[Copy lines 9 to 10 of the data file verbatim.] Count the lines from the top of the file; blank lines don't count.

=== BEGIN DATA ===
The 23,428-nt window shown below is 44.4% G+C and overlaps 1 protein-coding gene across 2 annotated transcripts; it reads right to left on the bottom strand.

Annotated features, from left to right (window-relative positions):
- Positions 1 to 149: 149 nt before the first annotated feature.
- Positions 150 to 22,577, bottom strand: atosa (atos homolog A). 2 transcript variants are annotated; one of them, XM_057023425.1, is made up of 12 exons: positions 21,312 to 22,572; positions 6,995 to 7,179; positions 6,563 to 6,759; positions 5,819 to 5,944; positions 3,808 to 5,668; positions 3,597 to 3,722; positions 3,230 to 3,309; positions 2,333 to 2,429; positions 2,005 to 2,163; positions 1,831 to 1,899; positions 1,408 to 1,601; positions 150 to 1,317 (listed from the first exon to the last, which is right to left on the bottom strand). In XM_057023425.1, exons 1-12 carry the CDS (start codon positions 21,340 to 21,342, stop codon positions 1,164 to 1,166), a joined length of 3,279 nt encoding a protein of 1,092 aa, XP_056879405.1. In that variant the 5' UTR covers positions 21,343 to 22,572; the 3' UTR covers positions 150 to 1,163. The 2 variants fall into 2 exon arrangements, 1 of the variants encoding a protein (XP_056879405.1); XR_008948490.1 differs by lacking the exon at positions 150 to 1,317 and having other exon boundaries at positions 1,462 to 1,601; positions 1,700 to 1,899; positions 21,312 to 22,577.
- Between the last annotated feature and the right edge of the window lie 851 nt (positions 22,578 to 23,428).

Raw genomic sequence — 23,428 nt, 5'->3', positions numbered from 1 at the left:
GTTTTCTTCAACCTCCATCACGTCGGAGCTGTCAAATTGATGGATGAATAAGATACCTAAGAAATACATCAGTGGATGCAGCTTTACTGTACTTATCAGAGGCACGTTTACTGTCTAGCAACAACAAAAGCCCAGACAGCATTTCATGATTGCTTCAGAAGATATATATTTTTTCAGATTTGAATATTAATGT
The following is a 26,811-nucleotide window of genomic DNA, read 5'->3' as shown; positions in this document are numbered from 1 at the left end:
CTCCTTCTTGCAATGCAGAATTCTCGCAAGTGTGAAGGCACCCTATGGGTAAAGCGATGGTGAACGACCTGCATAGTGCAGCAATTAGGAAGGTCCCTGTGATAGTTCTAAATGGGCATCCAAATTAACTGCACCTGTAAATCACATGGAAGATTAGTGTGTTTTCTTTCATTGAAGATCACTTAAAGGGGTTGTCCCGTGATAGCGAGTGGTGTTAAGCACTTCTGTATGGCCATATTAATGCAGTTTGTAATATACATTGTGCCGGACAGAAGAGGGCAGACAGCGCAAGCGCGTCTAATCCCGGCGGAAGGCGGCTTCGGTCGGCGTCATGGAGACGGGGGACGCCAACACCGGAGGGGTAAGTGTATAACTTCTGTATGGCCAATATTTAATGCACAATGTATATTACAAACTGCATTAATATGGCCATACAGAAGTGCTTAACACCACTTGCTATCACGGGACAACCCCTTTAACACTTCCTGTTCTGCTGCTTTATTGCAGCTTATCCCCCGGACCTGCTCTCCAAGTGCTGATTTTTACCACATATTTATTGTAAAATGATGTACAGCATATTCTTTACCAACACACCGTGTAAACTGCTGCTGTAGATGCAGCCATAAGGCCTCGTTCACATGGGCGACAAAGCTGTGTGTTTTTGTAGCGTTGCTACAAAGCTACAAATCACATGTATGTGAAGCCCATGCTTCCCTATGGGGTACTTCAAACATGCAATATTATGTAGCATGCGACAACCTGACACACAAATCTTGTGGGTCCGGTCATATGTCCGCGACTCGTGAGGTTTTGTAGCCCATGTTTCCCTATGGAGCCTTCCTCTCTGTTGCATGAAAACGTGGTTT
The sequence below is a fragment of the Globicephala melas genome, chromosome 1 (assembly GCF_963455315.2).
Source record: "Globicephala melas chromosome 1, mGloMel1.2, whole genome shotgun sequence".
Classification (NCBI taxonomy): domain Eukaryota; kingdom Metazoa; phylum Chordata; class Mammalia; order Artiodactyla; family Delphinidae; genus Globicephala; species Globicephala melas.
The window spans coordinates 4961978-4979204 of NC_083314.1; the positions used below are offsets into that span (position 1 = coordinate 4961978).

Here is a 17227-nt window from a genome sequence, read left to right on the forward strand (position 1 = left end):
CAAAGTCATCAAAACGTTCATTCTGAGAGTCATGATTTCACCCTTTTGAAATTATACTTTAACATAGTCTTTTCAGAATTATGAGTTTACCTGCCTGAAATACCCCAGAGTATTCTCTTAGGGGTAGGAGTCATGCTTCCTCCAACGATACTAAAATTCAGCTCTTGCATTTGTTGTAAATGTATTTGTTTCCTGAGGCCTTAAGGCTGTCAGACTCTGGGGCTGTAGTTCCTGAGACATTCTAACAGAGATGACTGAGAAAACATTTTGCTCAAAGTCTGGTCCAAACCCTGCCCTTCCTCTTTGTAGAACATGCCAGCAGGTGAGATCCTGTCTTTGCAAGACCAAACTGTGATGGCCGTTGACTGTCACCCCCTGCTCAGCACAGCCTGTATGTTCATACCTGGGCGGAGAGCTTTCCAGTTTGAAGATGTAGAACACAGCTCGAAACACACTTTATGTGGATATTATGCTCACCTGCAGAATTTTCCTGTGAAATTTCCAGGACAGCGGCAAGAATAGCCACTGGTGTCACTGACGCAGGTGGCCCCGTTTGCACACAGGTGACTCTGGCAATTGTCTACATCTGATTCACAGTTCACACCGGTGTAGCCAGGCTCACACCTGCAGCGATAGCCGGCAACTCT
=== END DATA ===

CTCCTTCTTGCAATGCAGAATTCTCGCAAGTGTGAAGGCACCCTATGGGTAAAGCGATGGTGAACGACCTGCATAGTGCAGCAATTAGGAAGGTCCCTGTGATAGTTCTAAATGGGCATCCAAATTAACTGCACCTGTAAATCACATGGAAGATTAGTGTGTTTTCTTTCATTGAAGATCACTTAAAGGGGTTGTCCCGTGATAGCGAGTGGTGTTAAGCACTTCTGTATGGCCATATTAATGCAGTTTGTAATATACATTGTGCCGGACAGAAGAGGGCAGACAGCGCAAGCGCGTCTAATCCCGGCGGAAGGCGGCTTCGGTCGGCGTCATGGAGACGGGGGACGCCAACACCGGAGGGGTAAGTGTATAACTTCTGTATGGCCAATATTTAATGCACAATGTATATTACAAACTGCATTAATATGGCCATACAGAAGTGCTTAACACCACTTGCTATCACGGGACAACCCCTTTAACACTTCCTGTTCTGCTGCTTTATTGCAGCTTATCCCCCGGACCTGCTCTCCAAGTGCTGATTTTTACCACATATTTATTGTAAAATGATGTACAGCATATTCTTTACCAACACACCGTGTAAACTGCTGCTGTAGATGCAGCCATAAGGCCTCGTTCACATGGGCGACAAAGCTGTGTGTTTTTGTAGCGTTGCTACAAAGCTACAAATCACATGTATGTGAAGCCCATGCTTCCCTATGGGGTACTTCAAACATGCAATATTATGTAGCATGCGACAACCTGACACACAAATCTTGTGGGTCCGGTCATATGTCCGCGACTCGTGAGGTTTTGTAGCCCATGTTTCCCTATGGAGCCTTCCTCTCTGTTGCATGAAAACGTGGTTT
The sequence below is a fragment of the Globicephala melas genome, chromosome 1 (assembly GCF_963455315.2).